Every day, I get an email from one of those dictionary services with a word of the day. It seemed like a good idea to sign up for it. After all, I’d be learning something new every day, right? Well, sometimes right, sometimes wrong.
I’d say about a third of the time I look in my inbox and see a word I’ve never glimpsed before, even though I read so indiscriminately I’ve been known to peruse the ingredients of a cereal box when desperate. But, what to do with a word I’ve never seen before? I know the right answer to that. I’m supposed to open the email and plunge in and absorb the new word, its pronunciation and definition, and go around using it during the course of the day until I know it thoroughly or people start to avoid me, whichever comes first.
Usually, I don’t do that. So, I’m a slob, a lightweight, who considers she’s probably learned, then sometimes forgotten, all the words necessary to her limited world? Yeah, something like that. Why bother? I tell myself — and careen into some other website or another full of words I already know.
Another third of the time, I see a word that’s hauntingly familiar — like recondite, for example. Recondite! Now, there’s a word I learned decades ago, prepping for the GRE. I knew it then, but somehow, it just didn’t stick. So, I wade in and refresh my memory. Recondite, of course, means the same thing as abstruse, which is a word I only use when I’ve had too much to drink or I’m around people who are irritating me. Who knows when that occasion might present itself again? Recondite, recondite, recondite; not as poetic as placenta, placenta, placenta, but it will do.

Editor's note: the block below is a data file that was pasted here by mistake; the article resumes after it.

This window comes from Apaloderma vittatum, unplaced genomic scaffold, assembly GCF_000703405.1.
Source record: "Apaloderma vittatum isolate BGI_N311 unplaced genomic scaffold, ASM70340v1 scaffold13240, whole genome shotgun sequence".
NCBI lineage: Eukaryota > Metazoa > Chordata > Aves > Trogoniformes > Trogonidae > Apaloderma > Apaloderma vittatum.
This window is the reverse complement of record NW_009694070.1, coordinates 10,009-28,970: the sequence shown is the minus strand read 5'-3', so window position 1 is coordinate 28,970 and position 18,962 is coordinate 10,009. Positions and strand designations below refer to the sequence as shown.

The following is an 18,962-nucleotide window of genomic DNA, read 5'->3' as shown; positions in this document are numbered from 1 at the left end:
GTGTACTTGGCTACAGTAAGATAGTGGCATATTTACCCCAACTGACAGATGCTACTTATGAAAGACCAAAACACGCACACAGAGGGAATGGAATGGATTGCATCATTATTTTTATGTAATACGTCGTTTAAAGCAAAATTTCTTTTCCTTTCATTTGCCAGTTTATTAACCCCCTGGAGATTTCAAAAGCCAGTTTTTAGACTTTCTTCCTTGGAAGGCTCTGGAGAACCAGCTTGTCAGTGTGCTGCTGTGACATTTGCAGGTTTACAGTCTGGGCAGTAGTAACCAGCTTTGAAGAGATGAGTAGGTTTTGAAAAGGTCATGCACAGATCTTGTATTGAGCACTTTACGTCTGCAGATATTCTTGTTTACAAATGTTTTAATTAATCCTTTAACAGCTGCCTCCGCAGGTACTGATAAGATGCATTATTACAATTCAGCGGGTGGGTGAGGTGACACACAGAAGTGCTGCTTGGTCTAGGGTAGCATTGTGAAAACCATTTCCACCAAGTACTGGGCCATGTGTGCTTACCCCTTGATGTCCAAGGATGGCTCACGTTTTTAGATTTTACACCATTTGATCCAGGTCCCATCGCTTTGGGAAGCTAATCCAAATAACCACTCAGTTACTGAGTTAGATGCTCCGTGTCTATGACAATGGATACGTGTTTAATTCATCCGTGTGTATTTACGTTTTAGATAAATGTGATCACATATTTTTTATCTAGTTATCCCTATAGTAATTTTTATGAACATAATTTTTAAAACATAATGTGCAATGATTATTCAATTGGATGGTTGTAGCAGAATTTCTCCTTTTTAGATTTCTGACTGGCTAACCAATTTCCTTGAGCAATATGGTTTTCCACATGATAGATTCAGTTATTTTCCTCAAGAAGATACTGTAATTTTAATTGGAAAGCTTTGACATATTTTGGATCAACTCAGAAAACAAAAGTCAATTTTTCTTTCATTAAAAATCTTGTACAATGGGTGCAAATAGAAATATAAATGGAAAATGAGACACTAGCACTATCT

Finally, there’s the last category — words I already know. Oh, give me a break, I think. Why am I wasting my time with a dictionary site that serves up softballs the size of watermelons? Don’t I have better things to do with my life? No, probably not.
So, sometimes, I check out a word I’m convinced I already know. Like, say, onerous. And sometimes, it stops me dead in my tracks, the way onerous did. Sure, I’d been right about the definition (always a relief), but evidently, I’d been mispronouncing it for eons. Great, just great. I’d pronounced it (loudly and confidently) with a long o; the dictionary pronunciation guide said it was a short o. Damn (short a)! God knows how many people I’ve humiliated myself in front of for years by consistently mispronouncing onerous. It makes me think of my senior year in college, when I took to using the phrase “as it were,” even though I had no earthly idea what it meant. I just liked the sound of it, the same way I liked the sound of onerous with a short o.
Just like the snobbish woman I used to work with who got a bit confused and brandished a paper saying, Viola!, instead of Voila! How many times did I make cracks about that behind her back? I spent the rest of the year handing things over and announcing Viola! at the top of my lungs, like I was a conductor of an orchestra or something.
Now, because of the dictionary updates, I’d gotten my comeuppance. I cannot tell you how onerous it’s been.
(Copyright 2009 by Ruth Pennebaker)